Summer is slipping, but fall is good …

"Volunteer" cherry tomatoes in the back yard. Did I mention they're organic?

“Volunteer” cherry tomatoes in the back yard. Did I mention they’re organic?

I read something on the internet this morning about how parents initially have these grand ideas of spending time with their children and families over the summer, but by the of end of the season, they’re so burned out they’re ready to toss the s’mores right into that campy fire, forget “Kumbaya,” and call it a day.

I teach in the same district where my children attend school. The kids have two more weeks of summer break, but I’ll go into work for orientation and training sessions before the end of July. The volunteer cherry tomatoes in our back yard are not yet ripe. And yet I have grown weary of trying to plan inexpensive, wholesome, fun, educational, allergen-free activities that my whole family can enjoy after I outfit them in clean clothing with bathing suits and sunscreen underneath.

And so, with a heavy heart, I must say that I am about ready for summer to be over.

Which may be just too bad because it’s not officially over for two more months. I wonder how the teens I teach will feel about sitting in a classroom trying to focus on American literature on days when the temperature is in the 90s and the sun won’t go down until 9 p.m. I could remind them that at least we are in the air conditioning, but I suspect that, like me, they’ve been taking air conditioning for granted too long to appreciate the fact.

Myself, I would have liked nothing more than to sit inside my cool home reading today, but my family members usually have other ideas. I am a bit tired of the good old-fashioned kind of fun that Dan and I plan for our kids – swimming, fishing, camping, picnics. At the risk of sounding like my cynical and jaded self, I just need to disclose the fact that, most of the time, those nature-loving activities that people did before everyone had an iPhone cost just as much as anything else and are about 50 times more exhausting.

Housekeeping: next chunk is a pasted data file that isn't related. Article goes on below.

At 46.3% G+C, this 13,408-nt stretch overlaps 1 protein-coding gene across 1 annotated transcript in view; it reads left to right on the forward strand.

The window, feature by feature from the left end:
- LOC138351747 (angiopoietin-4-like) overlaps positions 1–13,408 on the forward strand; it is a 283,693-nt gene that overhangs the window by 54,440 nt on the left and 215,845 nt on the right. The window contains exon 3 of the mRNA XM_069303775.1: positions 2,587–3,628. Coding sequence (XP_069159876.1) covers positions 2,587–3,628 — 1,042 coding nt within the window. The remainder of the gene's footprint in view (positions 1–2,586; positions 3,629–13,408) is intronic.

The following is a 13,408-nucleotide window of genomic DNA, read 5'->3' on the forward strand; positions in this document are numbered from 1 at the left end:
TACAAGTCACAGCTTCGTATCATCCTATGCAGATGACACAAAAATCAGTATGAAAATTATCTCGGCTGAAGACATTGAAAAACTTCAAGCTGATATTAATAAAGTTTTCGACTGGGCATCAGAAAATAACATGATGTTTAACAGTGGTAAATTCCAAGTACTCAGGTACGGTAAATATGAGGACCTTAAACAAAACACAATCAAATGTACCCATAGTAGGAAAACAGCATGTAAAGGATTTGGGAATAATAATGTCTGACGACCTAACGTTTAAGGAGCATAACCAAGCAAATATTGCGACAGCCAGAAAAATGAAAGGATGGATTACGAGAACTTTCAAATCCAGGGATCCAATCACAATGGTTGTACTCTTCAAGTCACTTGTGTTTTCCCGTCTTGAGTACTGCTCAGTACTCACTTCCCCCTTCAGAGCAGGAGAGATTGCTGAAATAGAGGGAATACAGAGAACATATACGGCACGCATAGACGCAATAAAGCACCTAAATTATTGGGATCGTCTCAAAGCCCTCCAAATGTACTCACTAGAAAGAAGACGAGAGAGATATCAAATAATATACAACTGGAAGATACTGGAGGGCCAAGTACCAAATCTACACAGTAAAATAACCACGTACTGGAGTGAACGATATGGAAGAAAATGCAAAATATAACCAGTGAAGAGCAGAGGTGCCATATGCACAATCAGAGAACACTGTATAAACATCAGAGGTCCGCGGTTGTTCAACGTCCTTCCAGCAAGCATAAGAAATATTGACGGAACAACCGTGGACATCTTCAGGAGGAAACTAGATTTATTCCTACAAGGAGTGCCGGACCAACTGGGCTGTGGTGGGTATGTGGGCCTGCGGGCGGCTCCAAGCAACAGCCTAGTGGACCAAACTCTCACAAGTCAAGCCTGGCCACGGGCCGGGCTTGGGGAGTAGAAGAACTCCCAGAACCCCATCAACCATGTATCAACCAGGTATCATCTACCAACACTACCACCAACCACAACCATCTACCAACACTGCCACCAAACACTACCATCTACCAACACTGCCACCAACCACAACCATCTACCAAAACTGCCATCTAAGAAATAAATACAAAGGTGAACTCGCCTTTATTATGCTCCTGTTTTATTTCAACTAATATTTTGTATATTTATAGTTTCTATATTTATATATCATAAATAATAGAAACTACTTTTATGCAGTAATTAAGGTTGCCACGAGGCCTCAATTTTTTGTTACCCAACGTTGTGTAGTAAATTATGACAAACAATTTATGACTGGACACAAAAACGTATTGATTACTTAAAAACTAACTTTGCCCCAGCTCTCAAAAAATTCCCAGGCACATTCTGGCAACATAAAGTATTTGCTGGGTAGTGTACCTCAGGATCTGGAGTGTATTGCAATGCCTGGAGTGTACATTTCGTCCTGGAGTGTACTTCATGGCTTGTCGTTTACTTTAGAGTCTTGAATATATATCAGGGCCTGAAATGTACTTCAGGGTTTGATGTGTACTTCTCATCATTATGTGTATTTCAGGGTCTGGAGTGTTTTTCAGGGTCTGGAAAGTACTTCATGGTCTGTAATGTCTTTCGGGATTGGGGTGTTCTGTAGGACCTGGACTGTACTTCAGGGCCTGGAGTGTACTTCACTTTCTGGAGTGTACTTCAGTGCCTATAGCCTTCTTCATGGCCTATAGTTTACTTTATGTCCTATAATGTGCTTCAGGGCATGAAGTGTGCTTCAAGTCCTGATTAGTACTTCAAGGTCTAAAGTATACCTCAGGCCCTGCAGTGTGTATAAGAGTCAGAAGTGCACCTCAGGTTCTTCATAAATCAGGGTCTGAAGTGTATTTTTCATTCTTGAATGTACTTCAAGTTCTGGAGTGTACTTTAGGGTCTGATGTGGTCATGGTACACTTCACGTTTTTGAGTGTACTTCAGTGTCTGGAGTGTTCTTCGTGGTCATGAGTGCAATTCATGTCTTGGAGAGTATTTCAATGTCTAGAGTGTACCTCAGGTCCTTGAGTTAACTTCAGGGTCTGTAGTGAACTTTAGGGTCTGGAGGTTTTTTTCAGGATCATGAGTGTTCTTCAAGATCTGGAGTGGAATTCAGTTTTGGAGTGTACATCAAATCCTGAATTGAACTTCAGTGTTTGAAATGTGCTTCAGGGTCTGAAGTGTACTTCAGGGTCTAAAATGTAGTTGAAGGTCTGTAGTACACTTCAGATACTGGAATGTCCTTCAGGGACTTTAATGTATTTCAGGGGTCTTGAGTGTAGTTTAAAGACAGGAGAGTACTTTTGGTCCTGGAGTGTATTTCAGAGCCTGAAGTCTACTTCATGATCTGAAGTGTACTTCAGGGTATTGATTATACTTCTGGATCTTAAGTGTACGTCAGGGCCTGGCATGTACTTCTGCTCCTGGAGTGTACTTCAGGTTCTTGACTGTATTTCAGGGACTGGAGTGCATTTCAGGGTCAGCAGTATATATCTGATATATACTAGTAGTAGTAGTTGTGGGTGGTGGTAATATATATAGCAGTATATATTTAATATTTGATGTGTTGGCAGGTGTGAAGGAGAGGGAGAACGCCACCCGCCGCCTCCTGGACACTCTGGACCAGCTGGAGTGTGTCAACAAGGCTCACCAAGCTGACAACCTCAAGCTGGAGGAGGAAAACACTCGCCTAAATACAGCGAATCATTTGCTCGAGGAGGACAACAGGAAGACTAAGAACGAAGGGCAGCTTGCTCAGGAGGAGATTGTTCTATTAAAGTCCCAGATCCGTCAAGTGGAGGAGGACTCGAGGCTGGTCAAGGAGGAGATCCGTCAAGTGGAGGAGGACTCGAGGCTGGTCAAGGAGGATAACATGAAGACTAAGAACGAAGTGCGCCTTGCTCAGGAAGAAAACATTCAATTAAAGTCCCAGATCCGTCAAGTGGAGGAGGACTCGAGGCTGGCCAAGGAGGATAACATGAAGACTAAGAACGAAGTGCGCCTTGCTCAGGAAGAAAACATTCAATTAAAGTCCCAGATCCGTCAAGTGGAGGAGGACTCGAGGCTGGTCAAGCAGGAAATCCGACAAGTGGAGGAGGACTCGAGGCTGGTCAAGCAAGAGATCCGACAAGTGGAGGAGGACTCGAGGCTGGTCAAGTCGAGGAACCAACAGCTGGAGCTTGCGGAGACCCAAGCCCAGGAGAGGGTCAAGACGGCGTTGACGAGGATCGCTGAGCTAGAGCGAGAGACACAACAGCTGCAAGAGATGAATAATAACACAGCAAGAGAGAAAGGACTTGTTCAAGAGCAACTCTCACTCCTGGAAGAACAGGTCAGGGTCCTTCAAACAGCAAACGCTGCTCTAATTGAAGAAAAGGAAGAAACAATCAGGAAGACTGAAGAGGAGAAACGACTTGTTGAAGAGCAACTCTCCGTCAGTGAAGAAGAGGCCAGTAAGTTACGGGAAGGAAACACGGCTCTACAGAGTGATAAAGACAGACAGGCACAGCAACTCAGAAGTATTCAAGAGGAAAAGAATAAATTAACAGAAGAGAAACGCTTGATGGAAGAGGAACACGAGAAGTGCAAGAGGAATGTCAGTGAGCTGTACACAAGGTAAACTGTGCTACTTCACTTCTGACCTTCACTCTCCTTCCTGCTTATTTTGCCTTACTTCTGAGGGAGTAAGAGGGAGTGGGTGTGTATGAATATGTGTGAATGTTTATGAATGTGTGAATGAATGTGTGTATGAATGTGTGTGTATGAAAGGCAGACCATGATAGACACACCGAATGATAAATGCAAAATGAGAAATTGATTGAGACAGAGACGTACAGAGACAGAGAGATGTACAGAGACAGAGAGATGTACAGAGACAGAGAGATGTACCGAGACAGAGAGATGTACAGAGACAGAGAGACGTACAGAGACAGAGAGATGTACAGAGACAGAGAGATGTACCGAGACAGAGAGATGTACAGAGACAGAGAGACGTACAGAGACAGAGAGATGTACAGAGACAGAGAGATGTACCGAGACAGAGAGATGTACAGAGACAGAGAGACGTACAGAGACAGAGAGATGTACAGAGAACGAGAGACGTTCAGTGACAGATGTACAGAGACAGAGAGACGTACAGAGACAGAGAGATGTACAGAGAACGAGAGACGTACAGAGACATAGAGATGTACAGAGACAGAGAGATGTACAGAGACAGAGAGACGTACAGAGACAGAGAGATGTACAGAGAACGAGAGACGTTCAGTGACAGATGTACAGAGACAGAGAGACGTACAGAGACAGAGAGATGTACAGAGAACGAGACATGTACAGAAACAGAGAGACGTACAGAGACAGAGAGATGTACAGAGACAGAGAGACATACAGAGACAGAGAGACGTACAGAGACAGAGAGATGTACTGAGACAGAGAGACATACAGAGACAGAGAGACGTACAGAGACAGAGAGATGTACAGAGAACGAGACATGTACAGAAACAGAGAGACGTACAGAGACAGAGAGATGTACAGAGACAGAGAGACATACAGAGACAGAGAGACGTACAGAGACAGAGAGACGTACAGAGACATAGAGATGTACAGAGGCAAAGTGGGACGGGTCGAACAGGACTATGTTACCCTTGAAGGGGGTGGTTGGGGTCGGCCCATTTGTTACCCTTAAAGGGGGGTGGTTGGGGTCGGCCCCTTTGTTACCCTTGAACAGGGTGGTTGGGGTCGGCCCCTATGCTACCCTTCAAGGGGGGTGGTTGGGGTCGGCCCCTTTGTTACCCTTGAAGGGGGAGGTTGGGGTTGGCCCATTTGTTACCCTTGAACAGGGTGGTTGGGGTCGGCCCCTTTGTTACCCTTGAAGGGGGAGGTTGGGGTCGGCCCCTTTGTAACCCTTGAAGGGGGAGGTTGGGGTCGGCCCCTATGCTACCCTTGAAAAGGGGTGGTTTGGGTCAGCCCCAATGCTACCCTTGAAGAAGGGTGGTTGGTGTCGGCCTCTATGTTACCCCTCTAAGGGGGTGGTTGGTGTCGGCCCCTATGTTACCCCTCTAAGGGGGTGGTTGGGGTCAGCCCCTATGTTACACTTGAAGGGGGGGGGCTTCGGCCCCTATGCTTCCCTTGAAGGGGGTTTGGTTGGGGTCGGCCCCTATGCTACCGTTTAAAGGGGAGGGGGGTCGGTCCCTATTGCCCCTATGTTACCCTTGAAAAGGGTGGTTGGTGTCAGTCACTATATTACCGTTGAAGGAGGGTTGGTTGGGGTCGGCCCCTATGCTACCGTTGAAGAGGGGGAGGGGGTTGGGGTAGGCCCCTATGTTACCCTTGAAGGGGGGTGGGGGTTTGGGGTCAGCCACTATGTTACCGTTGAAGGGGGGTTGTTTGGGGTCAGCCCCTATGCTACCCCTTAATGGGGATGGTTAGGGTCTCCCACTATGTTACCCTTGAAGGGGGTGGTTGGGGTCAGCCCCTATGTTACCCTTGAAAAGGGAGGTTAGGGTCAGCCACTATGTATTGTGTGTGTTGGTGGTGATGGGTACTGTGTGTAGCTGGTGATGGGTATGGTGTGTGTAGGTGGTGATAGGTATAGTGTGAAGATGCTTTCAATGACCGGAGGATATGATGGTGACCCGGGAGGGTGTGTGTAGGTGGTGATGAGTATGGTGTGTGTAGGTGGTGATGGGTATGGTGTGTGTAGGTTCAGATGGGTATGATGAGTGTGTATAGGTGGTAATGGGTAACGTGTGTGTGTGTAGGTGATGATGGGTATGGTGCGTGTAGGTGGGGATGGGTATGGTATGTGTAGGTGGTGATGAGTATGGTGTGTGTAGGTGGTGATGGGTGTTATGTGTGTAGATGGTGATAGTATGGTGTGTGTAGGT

Here’s one example: Taking the canoe out for a fishing trip. Doesn’t that just sound like a swell thing for a dad to do with his kids? Well, it is swell. Especially if mom gets a bag of homemade, allergen-free snacks together for the trip, finds everyone’s water bottles, hats and sunscreen, and sends them off with a smile because she’s so excited about getting an hour of peace and quiet in the house before they get back, hot, thirsty, hungry for lunch, and hopefully not crying about a bee sting or an escaped turtle.

But that’s not all. You also need gas in the pickup truck (because it’s not like you can fit a canoe in the back of a Toyota Yaris). Oh, and you need to renew your fishing license.

By the time it’s all said and done, you’re looking at $70 or $80 just to be three with nature for an hour or so and get a few mosquito bites.

Which reminds me, I really need to make that homemade, allergen-free, organic bug repellent with the essential oils I bought a few months ago.

These are minor, first-world gripes, I know. I’m lucky to have them. You can talk about first-world problems in public and people can admit they relate. You don’t talk about the other kind of problems, the working-class problems, like surgeries and medical tests you can’t afford, because those conversations make people uncomfortable. They start feeling like you’re a charity case and a guilt trip they’d rather not experience. I know because I’ve been on both sides of those conversations. Better to stick to talking about making organic bug spray with essential oils. I like talking to my smart, good-looking, fortunate friends about their problems, because they’re not really problems, and it seems I can solve them just by listening. I don’t like the kind of problems I have to solve with money, because sometimes I can’t.

Annabelle came down the stairs this morning in a pink and orange sundress that my mother just purchased for her at Goodwill. To complement the dress, she had applied some berry-colored lipstick, also given to her by my mother. When I saw her, I wished I looked as good.

As much as she wanted to go fishing in the canoe with her dad, she really didn’t feel like changing into a T-shirt and a pair of shorts, and it sure would have been nice if her mother had put all of her clean clothes away, neatly, where should could find them!